Providers delivering certain types of supports or services must also be registered with the NDIS Commission.

RAC providers supporting NDIS participants must be registered under the NDIS as a result of these requirements.

These rules identify:

  • under what circumstances NDIS registration is required for providers
  • the suitability requirements for providers and key personnel to become registered
  • how and when registered NDIS providers need to notify the NDIS Commission of changes and events
  • compliance requirements, including the NDIS Practice Standards.

These rules set out detailed conditions relating to the use and reporting of regulated restrictive practices that apply to all registered NDIS providers.

NDIS registration involves providers making an application to the NDIS Commission and demonstrating that they meet the required standards of quality and safety in the services and supports they deliver. This involves an independent audit against the NDIS Practice Standards, an assessment by the NDIS Commission of the suitability of the provider and its key personnel to provide supports and services to people with disability, and a decision on the application by the NDIS Commission.

An NDIS registration application is an online application that is submitted via the NDIS Commission website.  Applicants must provide information on:

1.           Key organisational details

2.           NDIS Supports/services

3.           A self-assessment against the required standards

4.           Suitability of the provider and its key personnel

A person with disability who has been assessed as eligible for the NDIS, which means they have a permanent and significant disability and meet other eligibility criteria. NDIS participants have an individualised NDIS plan, developed by the National Disability Insurance Agency (NDIA) which provides funding for ‘reasonable and necessary’ supports to participate in social and economic life and achieve their goals and aspirations.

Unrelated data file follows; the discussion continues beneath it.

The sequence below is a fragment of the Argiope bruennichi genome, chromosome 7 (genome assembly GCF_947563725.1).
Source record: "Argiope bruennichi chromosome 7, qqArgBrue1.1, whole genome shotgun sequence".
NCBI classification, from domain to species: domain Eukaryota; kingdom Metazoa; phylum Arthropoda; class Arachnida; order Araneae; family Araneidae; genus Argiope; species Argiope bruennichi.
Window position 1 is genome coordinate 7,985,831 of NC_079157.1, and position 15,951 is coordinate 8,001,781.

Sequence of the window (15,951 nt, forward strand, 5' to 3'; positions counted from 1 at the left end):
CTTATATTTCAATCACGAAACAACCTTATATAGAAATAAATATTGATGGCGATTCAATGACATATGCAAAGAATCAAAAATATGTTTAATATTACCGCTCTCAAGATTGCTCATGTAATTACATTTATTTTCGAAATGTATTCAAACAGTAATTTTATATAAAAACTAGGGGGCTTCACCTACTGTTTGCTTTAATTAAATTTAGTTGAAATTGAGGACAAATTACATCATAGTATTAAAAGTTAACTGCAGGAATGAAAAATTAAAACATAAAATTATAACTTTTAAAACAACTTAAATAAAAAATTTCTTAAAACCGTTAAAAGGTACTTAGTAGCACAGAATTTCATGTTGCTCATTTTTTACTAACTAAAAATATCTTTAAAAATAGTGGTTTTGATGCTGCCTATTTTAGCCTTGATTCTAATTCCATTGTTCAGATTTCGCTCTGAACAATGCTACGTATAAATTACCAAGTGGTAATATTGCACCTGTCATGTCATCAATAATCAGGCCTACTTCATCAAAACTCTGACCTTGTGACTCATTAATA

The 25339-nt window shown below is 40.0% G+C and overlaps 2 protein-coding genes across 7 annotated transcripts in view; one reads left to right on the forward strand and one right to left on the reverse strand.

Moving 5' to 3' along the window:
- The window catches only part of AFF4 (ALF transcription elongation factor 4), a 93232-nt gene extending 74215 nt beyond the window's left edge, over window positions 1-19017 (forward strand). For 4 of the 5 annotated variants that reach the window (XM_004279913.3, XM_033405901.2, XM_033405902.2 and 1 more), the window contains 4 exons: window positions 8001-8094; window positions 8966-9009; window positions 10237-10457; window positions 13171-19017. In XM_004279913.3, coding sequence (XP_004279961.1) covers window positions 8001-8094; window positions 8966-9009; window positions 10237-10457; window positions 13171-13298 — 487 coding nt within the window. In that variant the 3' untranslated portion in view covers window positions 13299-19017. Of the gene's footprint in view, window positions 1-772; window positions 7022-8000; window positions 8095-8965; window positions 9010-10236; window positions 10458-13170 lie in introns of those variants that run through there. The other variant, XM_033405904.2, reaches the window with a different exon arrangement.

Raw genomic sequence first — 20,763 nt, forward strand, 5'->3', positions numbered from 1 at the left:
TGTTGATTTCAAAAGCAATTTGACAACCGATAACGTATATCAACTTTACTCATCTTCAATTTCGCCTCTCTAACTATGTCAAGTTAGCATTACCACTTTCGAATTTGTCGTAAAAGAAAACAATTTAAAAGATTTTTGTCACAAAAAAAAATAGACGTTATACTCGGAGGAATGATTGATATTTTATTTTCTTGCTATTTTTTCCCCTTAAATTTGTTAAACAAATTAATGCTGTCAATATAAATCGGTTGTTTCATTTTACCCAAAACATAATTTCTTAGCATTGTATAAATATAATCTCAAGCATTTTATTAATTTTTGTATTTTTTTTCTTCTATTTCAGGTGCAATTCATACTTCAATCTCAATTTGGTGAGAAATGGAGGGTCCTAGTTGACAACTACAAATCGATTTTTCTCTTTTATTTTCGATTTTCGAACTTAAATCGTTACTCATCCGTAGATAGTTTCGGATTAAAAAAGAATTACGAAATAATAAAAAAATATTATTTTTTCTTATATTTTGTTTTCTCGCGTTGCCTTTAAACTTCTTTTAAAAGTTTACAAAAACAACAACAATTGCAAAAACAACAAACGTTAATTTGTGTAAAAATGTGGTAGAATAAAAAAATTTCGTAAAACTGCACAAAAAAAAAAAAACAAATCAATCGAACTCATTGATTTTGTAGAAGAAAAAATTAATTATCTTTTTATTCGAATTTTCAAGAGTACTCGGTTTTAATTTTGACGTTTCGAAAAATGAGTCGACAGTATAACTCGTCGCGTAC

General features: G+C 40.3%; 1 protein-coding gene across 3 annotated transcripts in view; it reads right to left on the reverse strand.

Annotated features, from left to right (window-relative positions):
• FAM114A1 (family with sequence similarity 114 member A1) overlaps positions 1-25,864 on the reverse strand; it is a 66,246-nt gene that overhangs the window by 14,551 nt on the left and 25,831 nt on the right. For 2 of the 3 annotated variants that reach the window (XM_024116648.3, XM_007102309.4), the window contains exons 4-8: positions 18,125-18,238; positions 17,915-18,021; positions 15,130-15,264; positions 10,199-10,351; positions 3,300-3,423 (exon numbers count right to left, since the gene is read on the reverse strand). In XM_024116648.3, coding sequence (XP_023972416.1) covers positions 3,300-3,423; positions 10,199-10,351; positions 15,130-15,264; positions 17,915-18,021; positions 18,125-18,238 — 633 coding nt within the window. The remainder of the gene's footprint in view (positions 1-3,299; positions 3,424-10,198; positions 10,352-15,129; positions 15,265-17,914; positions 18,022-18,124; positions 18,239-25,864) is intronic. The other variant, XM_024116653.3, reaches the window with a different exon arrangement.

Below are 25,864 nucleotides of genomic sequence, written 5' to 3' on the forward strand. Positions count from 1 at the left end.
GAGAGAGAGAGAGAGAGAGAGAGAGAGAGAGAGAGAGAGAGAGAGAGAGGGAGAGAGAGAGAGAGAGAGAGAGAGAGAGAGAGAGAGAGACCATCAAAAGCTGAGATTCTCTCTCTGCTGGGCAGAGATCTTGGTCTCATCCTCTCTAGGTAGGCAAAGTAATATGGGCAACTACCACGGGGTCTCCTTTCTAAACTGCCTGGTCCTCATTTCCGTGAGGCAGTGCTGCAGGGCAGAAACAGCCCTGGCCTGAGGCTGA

People must be under the age of 65 years to join the NDIS.  If a participant turns 65 after they join the NDIS, they can choose to stay with the NDIS or leave the NDIS and receive supports through the Commonwealth Aged Care System.

NDIS participants who enter RAC for the first time after turning 65, automatically lose their NDIS entitlements under Section 29(1)(b) of the NDIS Act.

A way of thinking and doing things that sees NDIS participants exercising informed choice and control, and as equal partners in planning, developing and monitoring supports in line with their legal and human rights.

A person or organisation that manages NDIS funds for the supports in a person’s support plan. This includes things like paying supplier invoices, contracting and paying providers, and preparing monthly reports on how funds are being used. Plan managers must be registered by the NDIS Commission.

Registration requirements and the NDIS Practice Standards apply in proportion to the size, scale and type of supports provided by NDIS providers. This means, that a provider with only one participant and a few workers providing their NDIS supports would not need to present the same level of evidence, compared to a national provider with a large workforce and many participants.

Registration groups (referred to as ‘classes of support’ under the NDIS (Provider Registration and Practice Standards) Rules 2018) link to the types of services and supports delivered by providers. There are 36 registration groups or classes of support. Some registration groups are high risk and some are low risk, therefore compliance requirements may be different depending on what registration groups providers deliver.